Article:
Pragmatics is not Ethics and neither is Reality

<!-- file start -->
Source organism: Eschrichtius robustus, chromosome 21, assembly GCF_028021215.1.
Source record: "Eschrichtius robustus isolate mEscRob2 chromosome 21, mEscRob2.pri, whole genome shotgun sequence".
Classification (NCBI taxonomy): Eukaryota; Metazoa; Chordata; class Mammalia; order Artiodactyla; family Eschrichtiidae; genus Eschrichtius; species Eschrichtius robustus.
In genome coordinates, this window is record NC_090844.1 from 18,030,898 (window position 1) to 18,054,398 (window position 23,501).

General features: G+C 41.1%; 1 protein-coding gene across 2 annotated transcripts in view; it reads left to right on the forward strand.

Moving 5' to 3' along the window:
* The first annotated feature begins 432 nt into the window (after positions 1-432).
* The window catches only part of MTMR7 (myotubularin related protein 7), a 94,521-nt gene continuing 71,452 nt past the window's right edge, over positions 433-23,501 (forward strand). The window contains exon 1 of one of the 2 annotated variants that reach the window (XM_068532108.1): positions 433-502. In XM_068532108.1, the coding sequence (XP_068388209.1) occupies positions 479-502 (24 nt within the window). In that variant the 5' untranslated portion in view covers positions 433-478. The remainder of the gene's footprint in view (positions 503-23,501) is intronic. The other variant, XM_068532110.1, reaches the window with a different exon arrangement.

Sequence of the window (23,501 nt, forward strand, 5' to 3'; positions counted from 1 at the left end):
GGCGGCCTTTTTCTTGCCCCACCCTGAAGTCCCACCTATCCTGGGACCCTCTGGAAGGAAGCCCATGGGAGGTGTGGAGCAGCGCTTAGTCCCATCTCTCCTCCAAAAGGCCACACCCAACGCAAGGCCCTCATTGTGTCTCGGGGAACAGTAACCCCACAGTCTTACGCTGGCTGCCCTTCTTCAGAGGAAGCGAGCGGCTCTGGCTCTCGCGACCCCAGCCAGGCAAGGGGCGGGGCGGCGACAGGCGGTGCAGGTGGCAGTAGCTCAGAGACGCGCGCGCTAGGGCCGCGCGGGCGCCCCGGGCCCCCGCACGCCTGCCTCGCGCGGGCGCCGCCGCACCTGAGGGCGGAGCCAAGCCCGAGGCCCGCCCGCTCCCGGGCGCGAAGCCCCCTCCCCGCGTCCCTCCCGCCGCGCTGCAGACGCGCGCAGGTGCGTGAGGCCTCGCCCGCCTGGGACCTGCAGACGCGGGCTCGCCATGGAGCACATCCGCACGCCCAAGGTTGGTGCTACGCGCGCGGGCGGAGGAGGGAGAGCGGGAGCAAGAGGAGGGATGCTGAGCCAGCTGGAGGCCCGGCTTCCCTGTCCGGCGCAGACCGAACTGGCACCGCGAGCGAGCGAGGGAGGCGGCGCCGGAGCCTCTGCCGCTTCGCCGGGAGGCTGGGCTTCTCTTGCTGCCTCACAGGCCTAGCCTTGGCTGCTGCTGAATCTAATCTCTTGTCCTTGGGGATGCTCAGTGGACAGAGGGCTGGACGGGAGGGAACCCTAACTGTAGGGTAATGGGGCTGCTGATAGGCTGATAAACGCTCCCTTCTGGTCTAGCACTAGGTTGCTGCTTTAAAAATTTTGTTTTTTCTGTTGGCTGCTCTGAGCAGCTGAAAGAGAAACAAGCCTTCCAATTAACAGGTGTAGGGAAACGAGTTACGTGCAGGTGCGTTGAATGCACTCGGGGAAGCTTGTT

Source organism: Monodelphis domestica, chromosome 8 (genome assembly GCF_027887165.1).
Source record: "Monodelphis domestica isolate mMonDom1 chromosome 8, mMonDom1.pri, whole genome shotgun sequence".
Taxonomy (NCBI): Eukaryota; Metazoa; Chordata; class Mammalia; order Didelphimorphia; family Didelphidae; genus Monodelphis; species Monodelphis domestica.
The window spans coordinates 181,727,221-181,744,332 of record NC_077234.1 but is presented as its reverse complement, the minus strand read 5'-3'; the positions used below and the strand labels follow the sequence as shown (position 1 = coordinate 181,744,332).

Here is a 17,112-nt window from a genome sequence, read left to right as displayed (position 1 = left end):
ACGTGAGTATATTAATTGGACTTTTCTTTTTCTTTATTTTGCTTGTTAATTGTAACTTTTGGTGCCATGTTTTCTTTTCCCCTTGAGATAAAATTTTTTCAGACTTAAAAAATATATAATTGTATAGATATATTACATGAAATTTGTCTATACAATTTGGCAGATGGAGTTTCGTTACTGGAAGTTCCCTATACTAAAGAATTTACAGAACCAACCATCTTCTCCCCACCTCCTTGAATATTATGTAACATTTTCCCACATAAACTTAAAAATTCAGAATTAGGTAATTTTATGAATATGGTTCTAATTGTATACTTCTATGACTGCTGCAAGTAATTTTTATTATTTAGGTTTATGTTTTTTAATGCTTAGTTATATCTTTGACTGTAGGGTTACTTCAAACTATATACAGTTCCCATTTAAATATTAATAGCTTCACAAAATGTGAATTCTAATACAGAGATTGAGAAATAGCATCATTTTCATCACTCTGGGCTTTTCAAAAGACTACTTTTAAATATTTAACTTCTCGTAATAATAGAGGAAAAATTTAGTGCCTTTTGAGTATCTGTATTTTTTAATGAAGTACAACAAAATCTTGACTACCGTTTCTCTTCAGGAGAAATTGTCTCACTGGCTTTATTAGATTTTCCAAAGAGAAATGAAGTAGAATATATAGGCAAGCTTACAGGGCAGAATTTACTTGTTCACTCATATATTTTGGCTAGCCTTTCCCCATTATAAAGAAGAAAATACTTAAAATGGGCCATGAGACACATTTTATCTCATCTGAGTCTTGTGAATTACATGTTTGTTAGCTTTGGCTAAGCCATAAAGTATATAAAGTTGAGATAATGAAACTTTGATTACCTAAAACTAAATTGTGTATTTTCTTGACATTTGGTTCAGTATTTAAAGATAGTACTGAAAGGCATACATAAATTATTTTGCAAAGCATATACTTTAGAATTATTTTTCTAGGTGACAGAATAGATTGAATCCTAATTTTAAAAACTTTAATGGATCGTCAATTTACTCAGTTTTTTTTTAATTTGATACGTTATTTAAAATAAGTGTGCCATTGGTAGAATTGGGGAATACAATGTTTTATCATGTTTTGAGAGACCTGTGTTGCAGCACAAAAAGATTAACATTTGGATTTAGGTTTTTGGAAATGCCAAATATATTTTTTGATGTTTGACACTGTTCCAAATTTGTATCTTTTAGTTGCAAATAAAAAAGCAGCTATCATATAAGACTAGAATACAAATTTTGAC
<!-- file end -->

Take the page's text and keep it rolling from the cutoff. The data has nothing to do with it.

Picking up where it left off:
The functional success of a system can appear to prove its lack of normative value, It does not mean, however, that the concept is wrong but that its mechanisms are no longer calibrated to achieve the normative good for which it was originally constructed. This is coming particularly focused in Democracy. The democratic system we have has become naturalized and deified. The values it enshrines – representation, liberty, and equality – seem to be in opposition in many countries around the world. Formal limitations to democratic processes should not undermine the purpose of full representation, but representation seems to be deposing liberty and equality. There are also cases, in the name of liberty or equality, that power has overruled representative voice. Either result seems unjust and to work against the common good. With the former we can say we decide our own future. In the latter, that ends can justify the means. But what is the point of normative values if our actual lives are measurably worse. At best we can say that our current strife is symptomatic of a deeper problem – a disorder needing new remedial techniques. Social systems are alive; they must be allowed to adapt and evolve if it is to stay alive. We need to create a new practice of democracy to retain theoretical values along with practical welfare; one without the other leads to blindness. Without allowing flexibility into the practice of democracy, we may find ourselves worshiping an empty while and subjecting ourselves to living despots.

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